Supermarkets 'Using Dodgy Pricing Tactics'
Shoppers are being duped into thinking they are getting great offers from the major supermarkets when in fact many of the deals fail to deliver.
The discovery has been made by the consumer watchdog Which? after trawling through 700,000 store prices.
They found countless offers using "dodgy pricing tactics" which ended up more expensive than the original cost.
"We were surprised with how wide-spread this problem was... every supermarket, across a huge range of products," said executive director Richard Lloyd.
"These practises are completely unfair. People with busy lives haven't got time to work out with a calculator whether a special offer genuinely is special."
Four main tactics have been identified.
One involves products increasing in cost as a multi-buy deal starts. Asda doubled the price of a Muller Light yoghurt from 30p to 61p before putting on a 10 for £4 deal, making them more expensive than they started.
Another saw items on offer for much longer than at full price such as a Becks six-pack at Tesco which spent only 70 days at £6.79 but 190 days at around £5.
Shopper Rodney Bates in Ipswich has noticed the problem.
"They do play on people that don't have a lot of time to look. They play on you going in picking a lot of shopping up, dumping it in the trolley and when you get to the till you don't notice."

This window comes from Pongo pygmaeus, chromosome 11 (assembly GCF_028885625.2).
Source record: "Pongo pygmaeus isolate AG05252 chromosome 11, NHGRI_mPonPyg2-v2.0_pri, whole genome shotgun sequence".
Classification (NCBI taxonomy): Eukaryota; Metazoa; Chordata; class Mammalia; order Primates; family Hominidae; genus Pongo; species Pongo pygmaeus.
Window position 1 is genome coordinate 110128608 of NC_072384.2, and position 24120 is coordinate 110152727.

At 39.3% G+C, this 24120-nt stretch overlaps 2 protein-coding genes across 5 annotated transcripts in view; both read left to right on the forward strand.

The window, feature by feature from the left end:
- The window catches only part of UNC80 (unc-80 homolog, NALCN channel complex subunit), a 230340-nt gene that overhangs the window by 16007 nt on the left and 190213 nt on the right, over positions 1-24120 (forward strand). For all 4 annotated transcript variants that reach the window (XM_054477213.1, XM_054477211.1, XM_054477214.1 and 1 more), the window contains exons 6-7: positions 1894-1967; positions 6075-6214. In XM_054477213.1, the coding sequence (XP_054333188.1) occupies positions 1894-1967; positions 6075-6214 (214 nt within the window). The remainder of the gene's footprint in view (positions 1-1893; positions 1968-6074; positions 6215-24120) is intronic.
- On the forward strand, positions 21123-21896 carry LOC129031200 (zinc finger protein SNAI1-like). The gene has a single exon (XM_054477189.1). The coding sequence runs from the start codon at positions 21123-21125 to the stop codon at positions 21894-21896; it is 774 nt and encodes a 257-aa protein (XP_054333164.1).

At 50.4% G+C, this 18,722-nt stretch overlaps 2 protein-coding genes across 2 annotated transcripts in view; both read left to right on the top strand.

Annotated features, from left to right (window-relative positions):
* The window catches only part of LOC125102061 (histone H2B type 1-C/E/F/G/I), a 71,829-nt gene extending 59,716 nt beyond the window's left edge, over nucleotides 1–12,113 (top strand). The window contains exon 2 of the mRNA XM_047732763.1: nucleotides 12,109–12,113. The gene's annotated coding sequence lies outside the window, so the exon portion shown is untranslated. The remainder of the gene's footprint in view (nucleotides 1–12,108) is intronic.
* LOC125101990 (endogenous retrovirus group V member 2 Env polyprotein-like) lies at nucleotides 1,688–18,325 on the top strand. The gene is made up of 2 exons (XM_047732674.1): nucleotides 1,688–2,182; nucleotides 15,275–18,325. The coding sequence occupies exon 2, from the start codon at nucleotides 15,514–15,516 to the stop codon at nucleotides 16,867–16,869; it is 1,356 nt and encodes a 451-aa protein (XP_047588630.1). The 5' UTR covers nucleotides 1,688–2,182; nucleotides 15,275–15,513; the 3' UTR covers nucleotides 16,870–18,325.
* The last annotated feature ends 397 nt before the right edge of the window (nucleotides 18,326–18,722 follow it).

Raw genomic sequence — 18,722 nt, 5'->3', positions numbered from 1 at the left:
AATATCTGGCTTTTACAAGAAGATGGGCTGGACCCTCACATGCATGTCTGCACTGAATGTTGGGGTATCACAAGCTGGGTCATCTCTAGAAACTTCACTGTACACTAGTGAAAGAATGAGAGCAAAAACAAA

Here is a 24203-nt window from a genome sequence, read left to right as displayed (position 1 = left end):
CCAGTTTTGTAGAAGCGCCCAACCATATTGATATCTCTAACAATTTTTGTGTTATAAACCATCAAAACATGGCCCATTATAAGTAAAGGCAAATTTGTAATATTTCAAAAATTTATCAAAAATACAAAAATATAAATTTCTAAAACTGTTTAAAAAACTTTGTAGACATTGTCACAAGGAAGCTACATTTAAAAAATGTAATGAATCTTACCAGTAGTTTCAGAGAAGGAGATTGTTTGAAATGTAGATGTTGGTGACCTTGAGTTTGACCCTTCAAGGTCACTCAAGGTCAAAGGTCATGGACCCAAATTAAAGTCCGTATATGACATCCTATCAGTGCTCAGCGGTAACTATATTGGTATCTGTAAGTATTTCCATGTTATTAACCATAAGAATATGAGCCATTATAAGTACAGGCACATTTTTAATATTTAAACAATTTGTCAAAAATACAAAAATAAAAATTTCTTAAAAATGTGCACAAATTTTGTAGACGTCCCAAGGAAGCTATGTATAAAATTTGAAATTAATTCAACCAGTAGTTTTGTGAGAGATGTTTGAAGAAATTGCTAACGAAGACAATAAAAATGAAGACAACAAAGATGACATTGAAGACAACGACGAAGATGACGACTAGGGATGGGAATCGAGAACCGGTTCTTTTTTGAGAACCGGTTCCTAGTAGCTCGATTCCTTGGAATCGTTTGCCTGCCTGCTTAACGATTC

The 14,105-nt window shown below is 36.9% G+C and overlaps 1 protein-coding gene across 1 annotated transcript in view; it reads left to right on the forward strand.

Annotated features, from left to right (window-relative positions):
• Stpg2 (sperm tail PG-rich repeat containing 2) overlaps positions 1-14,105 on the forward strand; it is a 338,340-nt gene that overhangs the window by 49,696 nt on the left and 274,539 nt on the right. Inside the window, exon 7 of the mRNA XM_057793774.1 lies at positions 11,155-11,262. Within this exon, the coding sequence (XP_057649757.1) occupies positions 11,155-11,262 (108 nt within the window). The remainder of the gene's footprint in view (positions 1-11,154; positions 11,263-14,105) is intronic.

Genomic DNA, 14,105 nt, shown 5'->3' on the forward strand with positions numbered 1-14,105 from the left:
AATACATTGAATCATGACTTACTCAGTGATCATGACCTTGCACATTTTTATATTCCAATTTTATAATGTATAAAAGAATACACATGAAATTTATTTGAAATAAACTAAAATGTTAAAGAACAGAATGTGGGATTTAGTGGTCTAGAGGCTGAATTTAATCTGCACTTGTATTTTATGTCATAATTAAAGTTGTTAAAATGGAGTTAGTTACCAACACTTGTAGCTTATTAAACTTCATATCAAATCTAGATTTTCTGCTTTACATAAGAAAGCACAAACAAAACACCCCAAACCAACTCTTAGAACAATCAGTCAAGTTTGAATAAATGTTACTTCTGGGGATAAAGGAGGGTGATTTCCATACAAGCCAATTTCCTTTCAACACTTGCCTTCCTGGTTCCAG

The supermarkets say they do not intend to mislead but sometimes mistakes are made as they try to offer customers the best deal.
In a statement, Tesco said: "We make every effort to ensure we act in accordance with government guidelines on price promotions."
And Asda added: "When we do get it wrong we put our hands up to say sorry and put things right as quickly as possible."
The answer, says Which?, is for guidelines to be tightened.
"There are already rules that exist to protect the consumer, for example how special offers should be priced and presented on the shelves, rules that supermarkets are simply not complying with enough," said Richard Lloyd.
"That's why if they don't clean their act up the government needs to bring in tougher rules and properly enforce them."
Many shoppers are already on the lookout for dodgy offers.
"If you are putting things in your trolley that are buy-one-get-one-free all the time you might think you are getting a good deal but you are not," said a mother shopping in Felixstowe.
There are certainly great bargains to be had. The advice is to take a closer look to make sure the deal does what it says on the tin.